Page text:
(airliners.net) Be sure to turn on the appropriate pumps on the lower-left of the overhead panel. The APU can start without them via suction. Otherwise, it's a simulator problem. Also see: Why are fuel tanks in the wings filled first, and why are they used last?


27

Airplane wings are designed purely from aerodynamic and structural considerations. Supersonic fighters often have much thinner wings (and store fuel in the fuselage) because those are the requirements of supersonic flight. For subsonic (and transonic, which most modern airliners and business jets are -- over some parts of the wing the airflow is actually ...


27

No. The wing thickness is primarily dictated by structural demands. It has to provide an aerodynamic fairing for the wing spar. Making it thinner would drive up the mass of the structure inside. To simplify things, imagine the wing spar as an I-beam. It has two flanges which carry tension and compression loads, and a web between the flanges to transmit ...


27

added weight increases the structural load applied to the wings different gravitational forces and wing-bending between full and empty tanks result in repeating stresses shortening the aircraft life-span As a result of the effects of lift (and the deceasing need for it as the plane lightens) the reverse is actually true see here higher risk of ...


26

The conversation may have been about fuel pumps or fuel transfer valves but the flight attendant was probably told that as a simple explanation - it would not have been the real cause. Aircraft have multiple systems to pump fuel, transfer, and pipe it so no single failure will affect normal operation. For example, pumps have automatic bypass valves so ...


25

Consulting your handy POH (or one for a 172N that I Googled up) you'll find the fuel system diagram looks like the one below (click to enlarge - most high-wing gravity-fed fuel systems are similar). So there are a number of ways you could wind up with uneven fuel burn with this plumbing. The most common ones are: (Uncoordinated) Turns If you're flying lots ...


25

Yes fuel is moved around, and balance is indeed an issue. The A330 has trim tanks in the horizontal stabiliser, and so does the A380. Fuel can be stored there to balance the aircraft - without trim tanks the stabiliser would be set to produce lift to balance the plane, and this causes extra drag. In the A380 fuel transfer occurs automatically, unless a ...


25

In 747-100/200 aircraft, takeoff was accomplished tank-to-engine (meaning each engine was fed from it's corresponding main tank). After takeoff the fuel burn schedule called for center tank fuel to be used after takeoff until exhausted. This was done by turning on jettison/override pumps in the center tanks that put fuel from the center tank into the common ...


25

Fuel tanks take most of the space in aircraft wings, but not all. There are other things on wings too. They are ailerons, flaps, slats, air brakes. On most airliners, the engines are attached to the wings too, so their assembly takes up space. On the two aircraft of your interest, here are the pictures: A380 (its nickname is not jumbo, but superjumbo) ...


25

An incendiary bullet penetrating a self sealing tank won't necessarily cause a fire. Gasoline needs oxygen to burn. The Allies developed a self sealing bladder that not only plugged holes, but gradually collapsed as the fuel was used up, to suppress the mix of air and gasoline vapor that replaces the liquid fuel as the fuel is consumed and the level drops... ...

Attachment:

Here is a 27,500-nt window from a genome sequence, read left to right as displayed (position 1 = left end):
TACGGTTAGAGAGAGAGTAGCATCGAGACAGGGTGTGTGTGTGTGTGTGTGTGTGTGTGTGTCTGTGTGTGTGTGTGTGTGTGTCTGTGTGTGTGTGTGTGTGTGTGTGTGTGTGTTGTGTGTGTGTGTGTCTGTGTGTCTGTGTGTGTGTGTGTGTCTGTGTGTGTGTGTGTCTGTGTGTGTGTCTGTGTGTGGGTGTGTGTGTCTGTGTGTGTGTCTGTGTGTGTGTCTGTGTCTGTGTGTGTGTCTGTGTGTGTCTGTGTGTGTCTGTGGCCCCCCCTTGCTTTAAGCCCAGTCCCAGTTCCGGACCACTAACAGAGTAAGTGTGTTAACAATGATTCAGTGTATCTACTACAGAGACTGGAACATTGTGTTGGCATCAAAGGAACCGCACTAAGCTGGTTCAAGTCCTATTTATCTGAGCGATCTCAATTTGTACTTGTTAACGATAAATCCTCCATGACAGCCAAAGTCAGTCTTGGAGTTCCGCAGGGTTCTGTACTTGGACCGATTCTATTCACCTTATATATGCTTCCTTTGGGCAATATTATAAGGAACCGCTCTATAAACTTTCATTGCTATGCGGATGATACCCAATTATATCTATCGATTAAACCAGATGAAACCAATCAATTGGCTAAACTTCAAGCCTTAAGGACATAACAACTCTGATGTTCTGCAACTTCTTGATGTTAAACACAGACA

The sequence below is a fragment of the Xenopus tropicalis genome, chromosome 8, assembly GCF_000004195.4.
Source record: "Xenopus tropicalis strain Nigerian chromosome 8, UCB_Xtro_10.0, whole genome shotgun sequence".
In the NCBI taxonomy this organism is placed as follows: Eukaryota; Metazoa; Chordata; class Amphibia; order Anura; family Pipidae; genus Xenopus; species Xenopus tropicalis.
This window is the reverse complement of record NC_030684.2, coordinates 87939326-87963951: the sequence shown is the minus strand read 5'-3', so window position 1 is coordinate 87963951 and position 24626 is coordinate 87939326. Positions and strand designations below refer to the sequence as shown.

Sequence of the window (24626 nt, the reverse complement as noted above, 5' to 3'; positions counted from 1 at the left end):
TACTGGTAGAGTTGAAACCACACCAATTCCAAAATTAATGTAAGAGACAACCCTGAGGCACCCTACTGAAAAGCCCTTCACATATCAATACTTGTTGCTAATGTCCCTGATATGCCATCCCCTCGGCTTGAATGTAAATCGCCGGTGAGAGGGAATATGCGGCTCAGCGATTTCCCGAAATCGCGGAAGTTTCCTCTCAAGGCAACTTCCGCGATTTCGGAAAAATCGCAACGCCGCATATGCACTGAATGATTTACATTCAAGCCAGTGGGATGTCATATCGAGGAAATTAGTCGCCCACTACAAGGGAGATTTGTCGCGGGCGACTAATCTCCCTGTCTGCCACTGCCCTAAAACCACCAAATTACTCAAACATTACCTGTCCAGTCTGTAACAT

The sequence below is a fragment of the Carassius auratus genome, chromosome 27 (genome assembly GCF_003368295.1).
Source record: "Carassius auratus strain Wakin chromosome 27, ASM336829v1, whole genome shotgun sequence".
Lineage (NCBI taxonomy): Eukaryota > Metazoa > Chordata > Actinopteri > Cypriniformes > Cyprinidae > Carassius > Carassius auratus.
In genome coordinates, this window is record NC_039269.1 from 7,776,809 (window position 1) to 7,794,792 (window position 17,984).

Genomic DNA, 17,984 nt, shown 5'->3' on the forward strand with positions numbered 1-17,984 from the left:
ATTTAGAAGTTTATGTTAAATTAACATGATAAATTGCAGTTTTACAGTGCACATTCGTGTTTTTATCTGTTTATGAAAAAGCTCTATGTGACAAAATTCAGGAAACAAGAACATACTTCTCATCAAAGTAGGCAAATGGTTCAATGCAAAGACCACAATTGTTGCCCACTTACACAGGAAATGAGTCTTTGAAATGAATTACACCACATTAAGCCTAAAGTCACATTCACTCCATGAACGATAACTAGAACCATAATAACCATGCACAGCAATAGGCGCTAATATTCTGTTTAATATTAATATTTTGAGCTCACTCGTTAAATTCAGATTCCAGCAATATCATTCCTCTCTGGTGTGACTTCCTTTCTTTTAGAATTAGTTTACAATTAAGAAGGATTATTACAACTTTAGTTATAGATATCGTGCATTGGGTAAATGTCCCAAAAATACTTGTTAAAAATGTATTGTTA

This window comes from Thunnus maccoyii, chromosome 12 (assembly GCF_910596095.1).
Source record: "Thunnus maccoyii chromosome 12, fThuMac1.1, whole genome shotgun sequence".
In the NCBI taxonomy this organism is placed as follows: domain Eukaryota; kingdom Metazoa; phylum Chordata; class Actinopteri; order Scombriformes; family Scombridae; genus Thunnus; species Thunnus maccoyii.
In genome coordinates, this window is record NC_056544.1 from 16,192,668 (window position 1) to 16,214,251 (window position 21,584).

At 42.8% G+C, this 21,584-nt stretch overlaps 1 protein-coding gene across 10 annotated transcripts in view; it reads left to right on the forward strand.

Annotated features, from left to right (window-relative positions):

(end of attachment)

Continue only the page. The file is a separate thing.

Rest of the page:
24

There are multiple ways for preventing fuel freezing in aircraft. In large aircraft, the fuel tanks have heating systems. Fuels with low freezing point, like Jet A-1 can be used. In really cold conditions (like Canada, Alska, Russia etc) Jet B (with freezing point -60$^{\circ}$) can be used, though this has higher flammability. The military equivalent of ...


21

In gaseous form, the amount of -- the mass of -- hydrogen you could store in the volume of aircraft fuel tanks would be negligible. In order to store enough mass of hydrogen, you'd have to store it liquified, which is how it's stored in rockets. In order for that to be useful, though, you'd have to have engines entirely redesigned in order to burn cryogenic ...


20

FAA Advisory Circular AC 103-7, Paragraph 19 has this to say: MAXIMUM FUEL CAPACITY OF A POWERED ULTRALIGHT VEHICLE. The maximum fuel capacity for a powered ultralight vehicle is 5 U.S. gallons. Any powered ultralight with fuel tank(s) exceeding this capacity is ineligible for operation as an ultralight vehicle. a. Determination of ...


19

It can happen very quickly. I don't have exact numbers, but an acquaintance had this happen in a Cessna 172 and the entire tank was emptied in just a few minutes - the amount of time it took to do one circuit of the pattern and land. The fuel cap was not in the filler neck on departure, and was hanging from the chain, banging against the wing. The moral of ...


19

First, to debunk a myth regarding the Hindenberg, which always gets brought up whenever hydrogen is mentioned. Hydrogen is less safe than liquid fuel, but it is not less safe than natural gas or propane. Hydrogen has a higher flame propagation velocity than hydrocarbon gasses, but contains much less energy per unit volume than hydrocarbon gasses. A huge ...